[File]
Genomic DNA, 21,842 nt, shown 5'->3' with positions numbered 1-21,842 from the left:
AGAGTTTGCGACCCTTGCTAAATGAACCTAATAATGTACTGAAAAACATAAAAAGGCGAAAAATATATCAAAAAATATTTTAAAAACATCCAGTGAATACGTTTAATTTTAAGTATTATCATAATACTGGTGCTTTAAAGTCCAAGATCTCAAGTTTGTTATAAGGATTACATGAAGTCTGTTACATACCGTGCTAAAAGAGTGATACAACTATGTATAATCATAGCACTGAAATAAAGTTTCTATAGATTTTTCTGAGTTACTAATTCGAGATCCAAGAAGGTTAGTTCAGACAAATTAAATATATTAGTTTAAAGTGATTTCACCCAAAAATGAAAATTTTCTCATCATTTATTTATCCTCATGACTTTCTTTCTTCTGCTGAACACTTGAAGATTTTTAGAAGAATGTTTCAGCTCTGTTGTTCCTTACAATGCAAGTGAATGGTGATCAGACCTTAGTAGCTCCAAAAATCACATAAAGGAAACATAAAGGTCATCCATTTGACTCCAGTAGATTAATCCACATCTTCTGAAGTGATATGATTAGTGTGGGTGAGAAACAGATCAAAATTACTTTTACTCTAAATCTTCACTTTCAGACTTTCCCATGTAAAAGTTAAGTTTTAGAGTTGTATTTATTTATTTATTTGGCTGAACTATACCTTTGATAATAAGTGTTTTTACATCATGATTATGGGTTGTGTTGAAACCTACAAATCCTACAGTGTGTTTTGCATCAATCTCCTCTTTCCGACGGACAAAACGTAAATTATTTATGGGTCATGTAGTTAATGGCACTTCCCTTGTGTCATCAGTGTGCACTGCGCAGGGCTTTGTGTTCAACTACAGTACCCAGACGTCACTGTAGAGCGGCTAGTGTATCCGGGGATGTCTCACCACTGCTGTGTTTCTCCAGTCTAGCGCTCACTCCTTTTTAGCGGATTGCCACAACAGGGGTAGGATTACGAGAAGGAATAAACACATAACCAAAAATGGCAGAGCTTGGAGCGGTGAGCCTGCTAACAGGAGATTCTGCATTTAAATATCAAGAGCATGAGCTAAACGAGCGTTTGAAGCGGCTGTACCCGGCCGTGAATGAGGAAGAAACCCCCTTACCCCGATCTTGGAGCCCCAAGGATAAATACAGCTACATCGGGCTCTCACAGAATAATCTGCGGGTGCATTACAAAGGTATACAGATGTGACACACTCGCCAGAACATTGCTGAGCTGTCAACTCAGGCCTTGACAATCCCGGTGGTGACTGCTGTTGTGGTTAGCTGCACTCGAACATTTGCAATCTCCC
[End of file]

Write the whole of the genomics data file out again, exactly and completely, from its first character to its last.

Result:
Genomic DNA, 21,842 nt, shown 5'->3' with positions numbered 1-21,842 from the left:
AGAGTTTGCGACCCTTGCTAAATGAACCTAATAATGTACTGAAAAACATAAAAAGGCGAAAAATATATCAAAAAATATTTTAAAAACATCCAGTGAATACGTTTAATTTTAAGTATTATCATAATACTGGTGCTTTAAAGTCCAAGATCTCAAGTTTGTTATAAGGATTACATGAAGTCTGTTACATACCGTGCTAAAAGAGTGATACAACTATGTATAATCATAGCACTGAAATAAAGTTTCTATAGATTTTTCTGAGTTACTAATTCGAGATCCAAGAAGGTTAGTTCAGACAAATTAAATATATTAGTTTAAAGTGATTTCACCCAAAAATGAAAATTTTCTCATCATTTATTTATCCTCATGACTTTCTTTCTTCTGCTGAACACTTGAAGATTTTTAGAAGAATGTTTCAGCTCTGTTGTTCCTTACAATGCAAGTGAATGGTGATCAGACCTTAGTAGCTCCAAAAATCACATAAAGGAAACATAAAGGTCATCCATTTGACTCCAGTAGATTAATCCACATCTTCTGAAGTGATATGATTAGTGTGGGTGAGAAACAGATCAAAATTACTTTTACTCTAAATCTTCACTTTCAGACTTTCCCATGTAAAAGTTAAGTTTTAGAGTTGTATTTATTTATTTATTTGGCTGAACTATACCTTTGATAATAAGTGTTTTTACATCATGATTATGGGTTGTGTTGAAACCTACAAATCCTACAGTGTGTTTTGCATCAATCTCCTCTTTCCGACGGACAAAACGTAAATTATTTATGGGTCATGTAGTTAATGGCACTTCCCTTGTGTCATCAGTGTGCACTGCGCAGGGCTTTGTGTTCAACTACAGTACCCAGACGTCACTGTAGAGCGGCTAGTGTATCCGGGGATGTCTCACCACTGCTGTGTTTCTCCAGTCTAGCGCTCACTCCTTTTTAGCGGATTGCCACAACAGGGGTAGGATTACGAGAAGGAATAAACACATAACCAAAAATGGCAGAGCTTGGAGCGGTGAGCCTGCTAACAGGAGATTCTGCATTTAAATATCAAGAGCATGAGCTAAACGAGCGTTTGAAGCGGCTGTACCCGGCCGTGAATGAGGAAGAAACCCCCTTACCCCGATCTTGGAGCCCCAAGGATAAATACAGCTACATCGGGCTCTCACAGAATAATCTGCGGGTGCATTACAAAGGTATACAGATGTGACACACTCGCCAGAACATTGCTGAGCTGTCAACTCAGGCCTTGACAATCCCGGTGGTGACTGCTGTTGTGGTTAGCTGCACTCGAACATTTGCAATCTCCC